Play your Cards Right


Business cards may be commonplace, but they are vital too. Wherever you are, you will do better with a formal style of card, without advertising, and with clear information in English on one side and the local language on the other.

Business card etiquette is no mere ritual. In places such as Japan a business card is both mini-resume and a ticket to the game of business; a certain amount of gamesmanship is necessary to make the best use of the ticket. The first rule is never to be without cards, any more than a samurai would be without his sword. Never being without cards in Japan means taking fifty or more cards to every meeting. The second rule is to respect the cards, keeping them in a distinctive holder. Keeping your cards in your pocket or in a cheap plastic envelop is like making a business call with a shopping bag instead of a briefcase.

The third rule is to handle the card with formality. The card is presented, not merely handed. Japanese books of etiquette even point out a variety of ways to hold the card. Fourth, try to hand cards out in descending order of rank. The fifth rule is to receive another’s card gracefully, using both hands and never stuffing the card recklessly into your pocket.

My Consultancy–Asif J. Mir – Management Consultant–transforms organizations where people have the freedom to be creative, a place that brings out the best in everybody–an open, fair place where people have a sense that what they do matters. For details please visit www.asifjmir.com, Line of Sight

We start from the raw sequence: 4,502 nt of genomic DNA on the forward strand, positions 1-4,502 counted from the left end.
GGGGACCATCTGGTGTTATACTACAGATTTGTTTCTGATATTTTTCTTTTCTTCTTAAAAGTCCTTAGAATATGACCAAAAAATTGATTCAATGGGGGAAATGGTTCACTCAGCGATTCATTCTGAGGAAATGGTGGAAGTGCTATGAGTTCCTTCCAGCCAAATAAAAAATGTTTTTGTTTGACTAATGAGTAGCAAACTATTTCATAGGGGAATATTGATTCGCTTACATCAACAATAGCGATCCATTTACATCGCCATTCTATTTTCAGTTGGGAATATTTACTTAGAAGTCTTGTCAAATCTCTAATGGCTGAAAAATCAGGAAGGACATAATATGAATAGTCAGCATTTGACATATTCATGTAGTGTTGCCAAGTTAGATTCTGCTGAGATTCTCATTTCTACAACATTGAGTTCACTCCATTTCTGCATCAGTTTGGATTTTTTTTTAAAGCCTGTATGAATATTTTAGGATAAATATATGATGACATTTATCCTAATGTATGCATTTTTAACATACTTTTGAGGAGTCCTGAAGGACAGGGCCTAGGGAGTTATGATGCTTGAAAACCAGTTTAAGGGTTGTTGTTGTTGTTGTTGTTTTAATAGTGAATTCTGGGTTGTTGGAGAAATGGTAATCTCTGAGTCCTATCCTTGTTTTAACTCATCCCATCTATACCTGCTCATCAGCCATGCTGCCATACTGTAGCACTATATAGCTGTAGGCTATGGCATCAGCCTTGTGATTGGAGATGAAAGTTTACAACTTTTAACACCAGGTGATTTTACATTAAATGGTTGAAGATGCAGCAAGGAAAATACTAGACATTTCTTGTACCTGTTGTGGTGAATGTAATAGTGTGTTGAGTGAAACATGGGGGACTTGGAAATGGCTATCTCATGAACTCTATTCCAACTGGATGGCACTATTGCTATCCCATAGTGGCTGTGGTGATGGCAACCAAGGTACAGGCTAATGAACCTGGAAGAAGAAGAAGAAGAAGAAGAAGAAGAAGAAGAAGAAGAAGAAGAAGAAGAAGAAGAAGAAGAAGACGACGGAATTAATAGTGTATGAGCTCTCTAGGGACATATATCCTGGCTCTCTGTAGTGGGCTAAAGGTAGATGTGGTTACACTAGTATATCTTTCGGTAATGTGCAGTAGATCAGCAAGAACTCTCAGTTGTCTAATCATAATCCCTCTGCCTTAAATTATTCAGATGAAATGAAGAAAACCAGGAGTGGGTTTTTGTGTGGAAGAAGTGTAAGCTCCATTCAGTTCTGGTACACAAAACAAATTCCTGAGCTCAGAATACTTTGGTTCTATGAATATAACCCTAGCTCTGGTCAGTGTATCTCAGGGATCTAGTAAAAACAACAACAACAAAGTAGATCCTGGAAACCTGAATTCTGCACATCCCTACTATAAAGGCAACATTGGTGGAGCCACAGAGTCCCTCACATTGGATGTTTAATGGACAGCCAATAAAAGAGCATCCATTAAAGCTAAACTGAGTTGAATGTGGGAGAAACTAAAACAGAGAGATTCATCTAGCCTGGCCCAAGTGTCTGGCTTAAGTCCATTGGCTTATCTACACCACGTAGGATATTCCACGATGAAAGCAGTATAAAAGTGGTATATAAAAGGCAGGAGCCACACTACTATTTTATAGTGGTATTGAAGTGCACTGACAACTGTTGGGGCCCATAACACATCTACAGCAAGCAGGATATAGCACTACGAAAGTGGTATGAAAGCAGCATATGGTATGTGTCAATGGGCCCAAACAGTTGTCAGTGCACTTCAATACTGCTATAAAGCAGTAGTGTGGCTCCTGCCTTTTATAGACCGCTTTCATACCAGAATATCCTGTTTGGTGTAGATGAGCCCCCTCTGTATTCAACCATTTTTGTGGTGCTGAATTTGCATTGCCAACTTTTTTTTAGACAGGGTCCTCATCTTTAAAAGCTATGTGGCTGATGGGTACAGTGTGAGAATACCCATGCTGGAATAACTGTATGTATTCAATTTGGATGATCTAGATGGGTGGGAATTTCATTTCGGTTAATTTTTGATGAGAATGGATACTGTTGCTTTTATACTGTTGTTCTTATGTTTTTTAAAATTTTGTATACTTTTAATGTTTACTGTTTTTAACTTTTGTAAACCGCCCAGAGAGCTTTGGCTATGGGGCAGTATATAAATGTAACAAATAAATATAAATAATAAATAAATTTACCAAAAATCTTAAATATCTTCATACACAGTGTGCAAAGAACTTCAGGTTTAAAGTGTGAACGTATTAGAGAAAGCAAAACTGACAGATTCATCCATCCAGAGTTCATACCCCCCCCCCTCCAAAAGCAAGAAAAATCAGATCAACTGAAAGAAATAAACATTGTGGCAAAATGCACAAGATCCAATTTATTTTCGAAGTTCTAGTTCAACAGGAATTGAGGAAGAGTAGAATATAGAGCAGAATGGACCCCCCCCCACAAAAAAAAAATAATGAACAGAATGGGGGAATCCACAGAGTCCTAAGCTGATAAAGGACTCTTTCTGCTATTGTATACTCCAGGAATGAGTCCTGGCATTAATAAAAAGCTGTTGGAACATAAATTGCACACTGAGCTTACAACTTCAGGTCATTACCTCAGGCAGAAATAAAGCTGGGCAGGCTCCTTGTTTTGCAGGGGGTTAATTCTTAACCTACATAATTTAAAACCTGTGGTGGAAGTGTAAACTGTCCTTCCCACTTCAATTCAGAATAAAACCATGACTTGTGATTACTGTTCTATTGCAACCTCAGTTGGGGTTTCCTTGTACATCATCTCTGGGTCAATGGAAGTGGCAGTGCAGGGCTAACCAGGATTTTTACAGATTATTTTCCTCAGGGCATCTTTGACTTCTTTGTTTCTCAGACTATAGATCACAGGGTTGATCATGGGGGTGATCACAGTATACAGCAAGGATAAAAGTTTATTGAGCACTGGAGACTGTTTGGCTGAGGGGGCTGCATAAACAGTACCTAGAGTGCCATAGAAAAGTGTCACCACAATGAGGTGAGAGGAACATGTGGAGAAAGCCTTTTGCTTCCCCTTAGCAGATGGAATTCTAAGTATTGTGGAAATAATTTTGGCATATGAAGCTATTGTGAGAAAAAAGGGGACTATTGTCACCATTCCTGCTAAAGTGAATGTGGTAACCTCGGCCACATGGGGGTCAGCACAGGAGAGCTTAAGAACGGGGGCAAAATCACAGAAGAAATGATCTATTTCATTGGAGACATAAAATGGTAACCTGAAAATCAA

Spending Most Time with Best People


If you are a manager, you may want to try this exercise. On the left-habd side of a blank sheet of paper write diwn the names of the people who report to you on descending order of productivity, the most productive at the top, the best productive at the bottom. On the right hand side, write down the same names, but the time in descending order of “time you spend with them,” the most time at the top, the least time at the bottom. Now draw straight lines joining the names in the left with the appropriate names on the right.

 

Do your lines cross? They often do. Many managers find themselves spending the most time with their least productive people and the least time with their most productive people. On the surface this would appear to be an eminently safe way for a manager to invest his time. After all, your best employees can already do the job. They don’t need you. But those few employees who are struggling. They need all the help you can give them. Without your support they might not only fail as individuals, they might also drag down the entire team.

 

Investing in your strugglers appears shrewed, yet the most effective managers do the opposite. When they join the names, their lines are horizontal. They spend the most time with their most productive employees.

 

My Consultancy–Asif J. Mir – Management Consultant–transforms organizations where people have the freedom to be creative, a place that brings out the best in everybody–an open, fair place where people have a sense that what they do matters. For details please visit www.asifjmir.com, Line of Sight